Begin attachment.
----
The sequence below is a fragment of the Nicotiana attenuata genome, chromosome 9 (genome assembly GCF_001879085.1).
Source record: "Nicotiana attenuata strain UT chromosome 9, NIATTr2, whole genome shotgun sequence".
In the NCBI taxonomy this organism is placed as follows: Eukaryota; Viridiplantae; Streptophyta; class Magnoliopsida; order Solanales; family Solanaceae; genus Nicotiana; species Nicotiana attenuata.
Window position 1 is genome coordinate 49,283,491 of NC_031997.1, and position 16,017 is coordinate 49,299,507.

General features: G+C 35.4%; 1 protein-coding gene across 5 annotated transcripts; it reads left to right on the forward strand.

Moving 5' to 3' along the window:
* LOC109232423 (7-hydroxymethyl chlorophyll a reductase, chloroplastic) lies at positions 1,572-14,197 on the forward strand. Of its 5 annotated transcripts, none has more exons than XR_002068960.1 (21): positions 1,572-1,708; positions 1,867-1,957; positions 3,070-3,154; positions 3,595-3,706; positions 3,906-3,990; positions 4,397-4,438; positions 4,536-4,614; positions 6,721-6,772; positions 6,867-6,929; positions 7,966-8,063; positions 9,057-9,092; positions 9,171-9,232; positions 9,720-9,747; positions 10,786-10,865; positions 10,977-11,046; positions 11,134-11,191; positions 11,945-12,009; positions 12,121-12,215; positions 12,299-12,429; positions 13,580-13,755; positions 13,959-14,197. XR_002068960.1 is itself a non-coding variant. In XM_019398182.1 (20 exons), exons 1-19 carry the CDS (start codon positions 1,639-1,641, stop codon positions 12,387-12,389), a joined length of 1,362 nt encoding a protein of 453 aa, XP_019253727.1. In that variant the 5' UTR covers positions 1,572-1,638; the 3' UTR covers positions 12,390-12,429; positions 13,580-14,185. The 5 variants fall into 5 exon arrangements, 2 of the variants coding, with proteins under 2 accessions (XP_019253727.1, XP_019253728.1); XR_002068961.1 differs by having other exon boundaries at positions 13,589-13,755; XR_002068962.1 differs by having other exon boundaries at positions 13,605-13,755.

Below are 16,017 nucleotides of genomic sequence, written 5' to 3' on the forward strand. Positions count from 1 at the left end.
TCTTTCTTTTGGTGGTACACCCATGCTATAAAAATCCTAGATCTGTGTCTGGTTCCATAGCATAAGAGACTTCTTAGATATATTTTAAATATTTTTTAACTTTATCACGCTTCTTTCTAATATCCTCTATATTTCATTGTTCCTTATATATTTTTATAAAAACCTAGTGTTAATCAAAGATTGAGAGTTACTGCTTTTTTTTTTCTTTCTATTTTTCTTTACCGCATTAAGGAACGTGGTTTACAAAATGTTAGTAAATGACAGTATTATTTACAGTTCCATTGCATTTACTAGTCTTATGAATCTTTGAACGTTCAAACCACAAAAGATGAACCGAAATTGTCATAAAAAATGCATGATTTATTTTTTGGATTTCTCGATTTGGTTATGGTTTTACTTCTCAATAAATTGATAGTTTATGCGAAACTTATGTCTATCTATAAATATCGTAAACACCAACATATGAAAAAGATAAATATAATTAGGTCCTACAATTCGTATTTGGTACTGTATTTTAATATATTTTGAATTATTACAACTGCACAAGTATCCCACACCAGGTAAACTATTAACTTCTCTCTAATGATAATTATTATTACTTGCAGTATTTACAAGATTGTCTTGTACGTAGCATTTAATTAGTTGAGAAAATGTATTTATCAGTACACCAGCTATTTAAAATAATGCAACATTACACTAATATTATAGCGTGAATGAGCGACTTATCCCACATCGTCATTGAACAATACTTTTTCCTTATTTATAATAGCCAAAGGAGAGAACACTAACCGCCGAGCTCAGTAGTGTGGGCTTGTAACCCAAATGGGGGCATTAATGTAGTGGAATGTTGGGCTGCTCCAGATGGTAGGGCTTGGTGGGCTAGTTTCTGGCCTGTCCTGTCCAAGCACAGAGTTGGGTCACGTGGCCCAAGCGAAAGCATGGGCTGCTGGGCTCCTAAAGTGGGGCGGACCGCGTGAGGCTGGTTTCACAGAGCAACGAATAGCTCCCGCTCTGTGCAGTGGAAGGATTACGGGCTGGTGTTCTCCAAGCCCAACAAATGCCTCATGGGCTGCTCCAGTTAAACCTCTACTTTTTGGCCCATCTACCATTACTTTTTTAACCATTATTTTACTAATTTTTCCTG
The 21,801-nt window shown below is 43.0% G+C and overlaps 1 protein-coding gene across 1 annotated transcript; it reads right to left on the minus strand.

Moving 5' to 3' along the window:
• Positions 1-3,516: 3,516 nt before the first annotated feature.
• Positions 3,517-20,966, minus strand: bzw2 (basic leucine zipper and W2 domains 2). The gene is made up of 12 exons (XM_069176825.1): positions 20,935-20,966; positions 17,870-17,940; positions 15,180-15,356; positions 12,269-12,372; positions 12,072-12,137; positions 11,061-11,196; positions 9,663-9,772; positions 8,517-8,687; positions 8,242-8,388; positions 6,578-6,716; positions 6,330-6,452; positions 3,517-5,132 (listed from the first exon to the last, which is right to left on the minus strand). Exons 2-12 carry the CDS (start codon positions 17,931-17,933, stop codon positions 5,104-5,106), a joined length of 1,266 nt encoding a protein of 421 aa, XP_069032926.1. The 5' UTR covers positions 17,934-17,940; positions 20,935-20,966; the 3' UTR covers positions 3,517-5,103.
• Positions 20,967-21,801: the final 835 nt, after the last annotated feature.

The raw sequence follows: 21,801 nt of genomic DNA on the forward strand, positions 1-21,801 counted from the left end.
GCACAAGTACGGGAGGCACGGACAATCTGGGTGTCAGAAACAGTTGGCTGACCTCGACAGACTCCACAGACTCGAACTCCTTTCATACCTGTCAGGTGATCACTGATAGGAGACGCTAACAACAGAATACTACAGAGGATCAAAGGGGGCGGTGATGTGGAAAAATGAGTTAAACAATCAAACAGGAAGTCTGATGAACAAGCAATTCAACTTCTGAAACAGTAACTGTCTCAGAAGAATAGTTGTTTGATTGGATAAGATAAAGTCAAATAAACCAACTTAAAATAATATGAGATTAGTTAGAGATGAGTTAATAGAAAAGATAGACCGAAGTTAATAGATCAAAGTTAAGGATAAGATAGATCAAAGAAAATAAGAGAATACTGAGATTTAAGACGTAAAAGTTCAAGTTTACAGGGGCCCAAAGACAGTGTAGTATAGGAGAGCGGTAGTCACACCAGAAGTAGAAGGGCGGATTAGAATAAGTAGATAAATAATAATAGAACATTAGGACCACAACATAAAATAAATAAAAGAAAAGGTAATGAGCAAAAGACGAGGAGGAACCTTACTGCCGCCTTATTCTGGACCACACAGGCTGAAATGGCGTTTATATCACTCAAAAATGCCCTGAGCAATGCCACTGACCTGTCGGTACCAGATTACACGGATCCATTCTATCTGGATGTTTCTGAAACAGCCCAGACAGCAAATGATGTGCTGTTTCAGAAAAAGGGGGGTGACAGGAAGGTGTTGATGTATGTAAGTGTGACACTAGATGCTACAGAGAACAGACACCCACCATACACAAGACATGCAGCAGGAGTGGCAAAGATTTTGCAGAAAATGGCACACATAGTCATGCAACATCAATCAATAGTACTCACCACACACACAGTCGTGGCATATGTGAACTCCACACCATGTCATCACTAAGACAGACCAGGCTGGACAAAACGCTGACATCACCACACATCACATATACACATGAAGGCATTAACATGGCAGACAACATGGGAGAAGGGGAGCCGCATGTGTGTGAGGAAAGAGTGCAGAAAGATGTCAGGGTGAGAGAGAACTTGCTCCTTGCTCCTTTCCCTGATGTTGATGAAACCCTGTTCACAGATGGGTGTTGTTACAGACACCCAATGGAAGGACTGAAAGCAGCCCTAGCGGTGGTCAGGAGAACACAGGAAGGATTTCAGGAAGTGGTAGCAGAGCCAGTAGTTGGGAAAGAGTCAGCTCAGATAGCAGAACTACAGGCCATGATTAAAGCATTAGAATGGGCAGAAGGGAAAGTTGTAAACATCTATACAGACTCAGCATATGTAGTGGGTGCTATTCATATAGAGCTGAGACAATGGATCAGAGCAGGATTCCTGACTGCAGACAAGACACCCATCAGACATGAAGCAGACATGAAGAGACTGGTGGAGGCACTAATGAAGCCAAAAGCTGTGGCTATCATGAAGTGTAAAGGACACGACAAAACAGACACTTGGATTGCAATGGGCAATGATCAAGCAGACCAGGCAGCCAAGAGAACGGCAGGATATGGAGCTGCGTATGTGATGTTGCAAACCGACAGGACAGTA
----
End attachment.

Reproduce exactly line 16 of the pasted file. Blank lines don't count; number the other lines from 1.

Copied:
GCACAAGTACGGGAGGCACGGACAATCTGGGTGTCAGAAACAGTTGGCTGACCTCGACAGACTCCACAGACTCGAACTCCTTTCATACCTGTCAGGTGATCACTGATAGGAGACGCTAACAACAGAATACTACAGAGGATCAAAGGGGGCGGTGATGTGGAAAAATGAGTTAAACAATCAAACAGGAAGTCTGATGAACAAGCAATTCAACTTCTGAAACAGTAACTGTCTCAGAAGAATAGTTGTTTGATTGGATAAGATAAAGTCAAATAAACCAACTTAAAATAATATGAGATTAGTTAGAGATGAGTTAATAGAAAAGATAGACCGAAGTTAATAGATCAAAGTTAAGGATAAGATAGATCAAAGAAAATAAGAGAATACTGAGATTTAAGACGTAAAAGTTCAAGTTTACAGGGGCCCAAAGACAGTGTAGTATAGGAGAGCGGTAGTCACACCAGAAGTAGAAGGGCGGATTAGAATAAGTAGATAAATAATAATAGAACATTAGGACCACAACATAAAATAAATAAAAGAAAAGGTAATGAGCAAAAGACGAGGAGGAACCTTACTGCCGCCTTATTCTGGACCACACAGGCTGAAATGGCGTTTATATCACTCAAAAATGCCCTGAGCAATGCCACTGACCTGTCGGTACCAGATTACACGGATCCATTCTATCTGGATGTTTCTGAAACAGCCCAGACAGCAAATGATGTGCTGTTTCAGAAAAAGGGGGGTGACAGGAAGGTGTTGATGTATGTAAGTGTGACACTAGATGCTACAGAGAACAGACACCCACCATACACAAGACATGCAGCAGGAGTGGCAAAGATTTTGCAGAAAATGGCACACATAGTCATGCAACATCAATCAATAGTACTCACCACACACACAGTCGTGGCATATGTGAACTCCACACCATGTCATCACTAAGACAGACCAGGCTGGACAAAACGCTGACATCACCACACATCACATATACACATGAAGGCATTAACATGGCAGACAACATGGGAGAAGGGGAGCCGCATGTGTGTGAGGAAAGAGTGCAGAAAGATGTCAGGGTGAGAGAGAACTTGCTCCTTGCTCCTTTCCCTGATGTTGATGAAACCCTGTTCACAGATGGGTGTTGTTACAGACACCCAATGGAAGGACTGAAAGCAGCCCTAGCGGTGGTCAGGAGAACACAGGAAGGATTTCAGGAAGTGGTAGCAGAGCCAGTAGTTGGGAAAGAGTCAGCTCAGATAGCAGAACTACAGGCCATGATTAAAGCATTAGAATGGGCAGAAGGGAAAGTTGTAAACATCTATACAGACTCAGCATATGTAGTGGGTGCTATTCATATAGAGCTGAGACAATGGATCAGAGCAGGATTCCTGACTGCAGACAAGACACCCATCAGACATGAAGCAGACATGAAGAGACTGGTGGAGGCACTAATGAAGCCAAAAGCTGTGGCTATCATGAAGTGTAAAGGACACGACAAAACAGACACTTGGATTGCAATGGGCAATGATCAAGCAGACCAGGCAGCCAAGAGAACGGCAGGATATGGAGCTGCGTATGTGATGTTGCAAACCGACAGGACAGTA